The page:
Growing up an only child, it came natural to me, the feeling of loneliness. In 1992, my mother relocated us to Queens, New York. We lived in a house of many family members so although I was hardly ever alone physically, those feelings never ceased to leave. I had a rich imagination and an affinity for books so solitary play and reading became my escape.
Then I got older. Compaq was introduced to our household. AOL (America Online) mailed the household CD’s that offered 4,000 free hours for one month! Dial-up tied up phone lines and caused many feuds between the teenagers, adults and children in the house. I remember the evolution of Internet in my life. It went from playing online games on Nickelodeon, chatting on AOL Instant Messenger to looking for chat rooms, and making a virtual “diary” webpage. I had something I wanted to tell the world, and I would do it…given that someone would listen. Looking back at my prepubescent years and teenage years, I cried out a lot. Not with my voice but in the only way I knew how to express myself. I wrote.
Writing was an escape. It kept me from feeling lonely. I talked about my reality. I released anger. I had some hateful prose during my teenage years. Life was unfair. I hated my mother. Nothing I did was ever enough for her. If I got an A, she asked why not an A+.
Then I got a bit older. I made a promise to myself at one point that I wouldn’t write anything else unless it was positive. By then, depression had already invited itself into my life but I didn’t have a name for it. It’s not things we sposta say.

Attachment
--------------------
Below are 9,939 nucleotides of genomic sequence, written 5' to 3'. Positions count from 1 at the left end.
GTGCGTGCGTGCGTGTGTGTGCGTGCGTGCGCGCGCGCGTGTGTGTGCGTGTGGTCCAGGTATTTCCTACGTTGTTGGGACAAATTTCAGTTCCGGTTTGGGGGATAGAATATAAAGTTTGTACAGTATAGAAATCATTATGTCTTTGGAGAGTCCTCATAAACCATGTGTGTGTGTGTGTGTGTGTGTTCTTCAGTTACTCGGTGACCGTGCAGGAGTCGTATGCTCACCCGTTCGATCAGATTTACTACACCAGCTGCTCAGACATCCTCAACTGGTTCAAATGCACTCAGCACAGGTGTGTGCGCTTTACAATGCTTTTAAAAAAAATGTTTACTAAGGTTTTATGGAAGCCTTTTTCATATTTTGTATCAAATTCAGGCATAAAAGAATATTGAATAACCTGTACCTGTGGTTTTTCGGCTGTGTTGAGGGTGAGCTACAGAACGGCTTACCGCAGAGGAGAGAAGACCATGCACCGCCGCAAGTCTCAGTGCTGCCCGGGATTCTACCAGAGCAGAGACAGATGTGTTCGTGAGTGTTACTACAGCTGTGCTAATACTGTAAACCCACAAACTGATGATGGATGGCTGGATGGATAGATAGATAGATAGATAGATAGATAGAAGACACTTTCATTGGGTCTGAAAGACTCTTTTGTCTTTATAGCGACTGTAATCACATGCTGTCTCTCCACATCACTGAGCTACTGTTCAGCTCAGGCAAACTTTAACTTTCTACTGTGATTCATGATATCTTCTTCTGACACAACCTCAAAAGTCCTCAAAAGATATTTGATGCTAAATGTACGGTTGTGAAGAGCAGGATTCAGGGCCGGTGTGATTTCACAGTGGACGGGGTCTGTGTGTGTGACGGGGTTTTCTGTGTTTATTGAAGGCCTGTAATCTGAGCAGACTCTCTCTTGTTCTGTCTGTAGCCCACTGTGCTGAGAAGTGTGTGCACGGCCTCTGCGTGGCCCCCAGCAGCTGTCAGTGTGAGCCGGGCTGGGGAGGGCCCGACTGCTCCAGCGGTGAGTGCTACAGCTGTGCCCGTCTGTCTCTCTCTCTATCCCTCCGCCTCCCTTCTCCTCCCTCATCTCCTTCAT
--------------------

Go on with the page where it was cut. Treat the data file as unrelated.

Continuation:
When I applied the thought of depression to my life I could always identify my symptoms but my circumstances never seemed to warrant the heaviness and depth of depression. To say I was depressed meant I wasn’t grateful for my blessings. That I was putting myself in a class with people with real life issues. The guilt trip made me feel like it was something I could never say out loud.
Although I’ve only recently come to terms with “claiming” this disease (because if you don’t claim it, you don’t got it, right?) I still think about my circumstances and can’t help but think I’m ungrateful. Depression is so sneaky. It’s a mental battle yielding physical ramifications and it always ends up having you blame yourself for how you feel. I no longer believe it’s something that can be prayed away. I’ve been living with it long enough to say that it doesn’t go away. I have high days, I have low days. One just learns how to cope. And hopefully, applies those coping mechanisms efficiently enough so as not to cause too much ruckus. The ripple effect hopefully is small, and life continues.
And life will…